Childhood TB vaccinations return to NZ

Tuberculosis vaccinations have not been available in New Zealand since 2016, but 35,000 doses of the vaccine recently arrived in the country.

Called the Bacillus Calmette Guerin (BCG) vaccine, it protects children from developing severe forms of the disease, such as those that affect the brain, Health Central reports.


Vaccination clinics are being run by the Auckland Regional Public Health Service. The vaccine is only necessary for babies at high risk of contracting TB. Babies under 6 months old are first priority because they were most vulnerable.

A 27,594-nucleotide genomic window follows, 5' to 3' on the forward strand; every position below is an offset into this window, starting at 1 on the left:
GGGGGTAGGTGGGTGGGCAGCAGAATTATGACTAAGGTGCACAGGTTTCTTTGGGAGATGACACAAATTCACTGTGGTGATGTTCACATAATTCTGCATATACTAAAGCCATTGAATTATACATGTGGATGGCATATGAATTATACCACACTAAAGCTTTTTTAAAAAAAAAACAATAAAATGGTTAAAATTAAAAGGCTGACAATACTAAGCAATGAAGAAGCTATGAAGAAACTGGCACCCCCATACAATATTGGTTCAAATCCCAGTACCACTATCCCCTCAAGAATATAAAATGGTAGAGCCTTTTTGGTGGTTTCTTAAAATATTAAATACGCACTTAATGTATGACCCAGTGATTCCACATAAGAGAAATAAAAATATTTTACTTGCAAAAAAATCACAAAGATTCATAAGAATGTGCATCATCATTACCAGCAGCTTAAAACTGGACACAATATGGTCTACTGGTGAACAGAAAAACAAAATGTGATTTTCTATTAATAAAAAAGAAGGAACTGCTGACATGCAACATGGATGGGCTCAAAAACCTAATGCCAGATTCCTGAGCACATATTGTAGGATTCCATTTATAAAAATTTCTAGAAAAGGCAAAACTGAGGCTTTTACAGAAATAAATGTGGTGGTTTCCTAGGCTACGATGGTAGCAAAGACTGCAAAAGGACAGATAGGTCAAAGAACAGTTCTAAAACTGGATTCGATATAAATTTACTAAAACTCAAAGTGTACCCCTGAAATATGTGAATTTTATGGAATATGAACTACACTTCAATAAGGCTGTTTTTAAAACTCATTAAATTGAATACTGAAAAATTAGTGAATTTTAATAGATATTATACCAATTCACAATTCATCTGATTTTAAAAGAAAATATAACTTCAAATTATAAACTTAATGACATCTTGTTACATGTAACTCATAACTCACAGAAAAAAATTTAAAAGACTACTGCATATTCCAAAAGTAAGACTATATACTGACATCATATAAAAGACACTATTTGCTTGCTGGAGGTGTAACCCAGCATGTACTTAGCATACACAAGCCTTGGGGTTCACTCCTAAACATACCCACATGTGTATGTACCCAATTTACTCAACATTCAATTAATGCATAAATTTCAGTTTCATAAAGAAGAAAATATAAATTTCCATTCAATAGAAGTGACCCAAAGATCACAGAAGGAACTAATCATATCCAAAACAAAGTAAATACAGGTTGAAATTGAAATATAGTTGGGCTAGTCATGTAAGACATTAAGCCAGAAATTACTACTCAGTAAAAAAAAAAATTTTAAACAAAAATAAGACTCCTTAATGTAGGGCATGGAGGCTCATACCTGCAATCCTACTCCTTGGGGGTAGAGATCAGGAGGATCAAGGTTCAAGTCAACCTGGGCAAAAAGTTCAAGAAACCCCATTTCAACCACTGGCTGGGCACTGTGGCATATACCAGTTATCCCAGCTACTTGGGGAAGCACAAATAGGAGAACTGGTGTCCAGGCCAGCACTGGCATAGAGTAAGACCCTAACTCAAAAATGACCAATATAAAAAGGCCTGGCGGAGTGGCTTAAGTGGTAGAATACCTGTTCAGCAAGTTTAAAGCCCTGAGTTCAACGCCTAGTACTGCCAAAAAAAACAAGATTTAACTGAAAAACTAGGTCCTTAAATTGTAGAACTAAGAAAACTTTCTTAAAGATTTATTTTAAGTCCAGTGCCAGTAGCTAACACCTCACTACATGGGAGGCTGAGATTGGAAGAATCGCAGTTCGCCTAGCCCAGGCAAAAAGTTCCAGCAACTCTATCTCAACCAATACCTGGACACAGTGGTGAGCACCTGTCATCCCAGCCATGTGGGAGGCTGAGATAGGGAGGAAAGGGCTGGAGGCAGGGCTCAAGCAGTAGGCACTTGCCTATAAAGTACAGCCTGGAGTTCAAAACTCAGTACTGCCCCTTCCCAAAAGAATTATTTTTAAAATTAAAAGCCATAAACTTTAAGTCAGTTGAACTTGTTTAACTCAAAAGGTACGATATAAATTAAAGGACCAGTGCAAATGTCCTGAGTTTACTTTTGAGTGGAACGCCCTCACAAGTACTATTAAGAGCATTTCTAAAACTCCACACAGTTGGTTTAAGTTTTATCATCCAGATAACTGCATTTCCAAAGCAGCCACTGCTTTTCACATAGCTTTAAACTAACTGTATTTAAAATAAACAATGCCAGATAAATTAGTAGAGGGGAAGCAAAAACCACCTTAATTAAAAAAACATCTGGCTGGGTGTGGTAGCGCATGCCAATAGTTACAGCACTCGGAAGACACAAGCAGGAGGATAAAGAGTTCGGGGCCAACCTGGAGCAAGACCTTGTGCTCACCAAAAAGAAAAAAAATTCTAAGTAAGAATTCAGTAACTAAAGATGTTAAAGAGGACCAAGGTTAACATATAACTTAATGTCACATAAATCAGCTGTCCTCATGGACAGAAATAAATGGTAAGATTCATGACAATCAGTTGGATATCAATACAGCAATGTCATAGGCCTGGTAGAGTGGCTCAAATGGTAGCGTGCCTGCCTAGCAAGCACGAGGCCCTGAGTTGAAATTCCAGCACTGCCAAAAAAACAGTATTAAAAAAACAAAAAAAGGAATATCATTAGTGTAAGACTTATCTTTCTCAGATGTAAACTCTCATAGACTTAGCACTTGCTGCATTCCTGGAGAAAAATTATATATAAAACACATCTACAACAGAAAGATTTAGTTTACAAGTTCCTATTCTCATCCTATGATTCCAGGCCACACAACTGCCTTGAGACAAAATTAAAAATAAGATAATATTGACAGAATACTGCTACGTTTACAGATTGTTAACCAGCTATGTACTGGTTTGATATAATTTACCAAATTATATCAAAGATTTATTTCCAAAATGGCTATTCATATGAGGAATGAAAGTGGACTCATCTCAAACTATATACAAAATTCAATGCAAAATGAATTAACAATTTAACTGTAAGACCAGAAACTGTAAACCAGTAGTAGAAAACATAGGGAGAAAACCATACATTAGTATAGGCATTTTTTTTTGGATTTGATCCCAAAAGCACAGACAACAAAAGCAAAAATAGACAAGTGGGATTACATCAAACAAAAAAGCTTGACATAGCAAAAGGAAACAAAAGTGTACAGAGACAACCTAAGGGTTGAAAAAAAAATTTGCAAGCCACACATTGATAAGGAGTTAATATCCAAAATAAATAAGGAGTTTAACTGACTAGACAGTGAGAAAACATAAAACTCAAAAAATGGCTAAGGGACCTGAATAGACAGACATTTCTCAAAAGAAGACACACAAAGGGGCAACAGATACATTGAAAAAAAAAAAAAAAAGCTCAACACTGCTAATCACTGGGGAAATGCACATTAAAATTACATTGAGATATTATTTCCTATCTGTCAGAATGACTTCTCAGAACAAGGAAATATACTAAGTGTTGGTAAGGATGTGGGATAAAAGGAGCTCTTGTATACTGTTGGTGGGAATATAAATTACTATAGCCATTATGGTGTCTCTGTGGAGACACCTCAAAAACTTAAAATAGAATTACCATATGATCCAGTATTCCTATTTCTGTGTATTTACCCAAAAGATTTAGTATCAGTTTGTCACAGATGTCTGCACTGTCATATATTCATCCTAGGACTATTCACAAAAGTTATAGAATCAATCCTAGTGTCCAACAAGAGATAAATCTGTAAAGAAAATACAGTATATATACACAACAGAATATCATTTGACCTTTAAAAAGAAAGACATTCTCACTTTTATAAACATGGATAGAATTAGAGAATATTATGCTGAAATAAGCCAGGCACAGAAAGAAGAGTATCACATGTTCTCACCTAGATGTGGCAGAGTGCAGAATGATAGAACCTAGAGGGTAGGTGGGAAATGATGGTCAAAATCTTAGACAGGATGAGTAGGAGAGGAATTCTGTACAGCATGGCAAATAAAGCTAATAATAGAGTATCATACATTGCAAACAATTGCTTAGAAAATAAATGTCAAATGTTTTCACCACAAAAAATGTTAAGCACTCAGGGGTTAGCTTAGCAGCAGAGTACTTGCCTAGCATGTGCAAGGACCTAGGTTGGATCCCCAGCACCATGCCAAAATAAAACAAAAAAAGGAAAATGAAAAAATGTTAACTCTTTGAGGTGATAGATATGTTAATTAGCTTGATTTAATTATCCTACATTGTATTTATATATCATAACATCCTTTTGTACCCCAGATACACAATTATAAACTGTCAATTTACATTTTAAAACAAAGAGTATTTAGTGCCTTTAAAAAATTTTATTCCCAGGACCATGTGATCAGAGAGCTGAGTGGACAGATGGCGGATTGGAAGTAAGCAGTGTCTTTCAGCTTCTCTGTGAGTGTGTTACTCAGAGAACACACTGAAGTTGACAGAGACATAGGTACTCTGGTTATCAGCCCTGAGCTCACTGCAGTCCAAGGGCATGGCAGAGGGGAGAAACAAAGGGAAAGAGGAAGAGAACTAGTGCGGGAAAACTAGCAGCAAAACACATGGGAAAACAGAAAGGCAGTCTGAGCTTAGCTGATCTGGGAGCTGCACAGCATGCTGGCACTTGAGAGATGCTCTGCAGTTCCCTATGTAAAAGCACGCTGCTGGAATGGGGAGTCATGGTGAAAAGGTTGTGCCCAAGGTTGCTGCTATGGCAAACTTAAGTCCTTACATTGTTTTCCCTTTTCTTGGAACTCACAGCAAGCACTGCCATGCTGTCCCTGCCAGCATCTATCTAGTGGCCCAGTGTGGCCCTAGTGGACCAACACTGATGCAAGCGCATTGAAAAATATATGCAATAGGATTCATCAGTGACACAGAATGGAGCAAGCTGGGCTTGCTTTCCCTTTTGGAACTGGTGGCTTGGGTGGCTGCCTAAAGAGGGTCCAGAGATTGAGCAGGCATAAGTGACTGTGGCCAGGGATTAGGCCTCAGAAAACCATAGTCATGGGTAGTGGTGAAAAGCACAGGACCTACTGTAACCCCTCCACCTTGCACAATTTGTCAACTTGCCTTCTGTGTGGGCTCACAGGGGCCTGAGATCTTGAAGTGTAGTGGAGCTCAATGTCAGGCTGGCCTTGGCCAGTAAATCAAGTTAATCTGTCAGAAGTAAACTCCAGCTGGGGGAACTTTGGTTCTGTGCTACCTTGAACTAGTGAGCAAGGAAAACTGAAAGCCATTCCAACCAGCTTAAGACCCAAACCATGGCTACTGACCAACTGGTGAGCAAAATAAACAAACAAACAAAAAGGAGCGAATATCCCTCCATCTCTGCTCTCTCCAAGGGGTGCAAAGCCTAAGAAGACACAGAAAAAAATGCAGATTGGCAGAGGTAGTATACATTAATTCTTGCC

Tuberculosis is an infection that is spread through the air. It most commonly infects your lungs. Two billion people (a third of the world's population) are thought to be infected with the TB bacteria. Most of these people will not know they have been infected, but about 1 in 10 may develop active TB at some time in their lives.

While the rates of tuberculosis are much lower in developed countries, such as New Zealand, it is still a major cause of lung disease. It can reappear as active disease many years after first contracting the TB bacteria, Mycobacterium tuberculosis. While TB usually infects the lungs, other organs and parts of the body can also be involved.

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Read more about tuberculosis   
Read the TB vaccine news item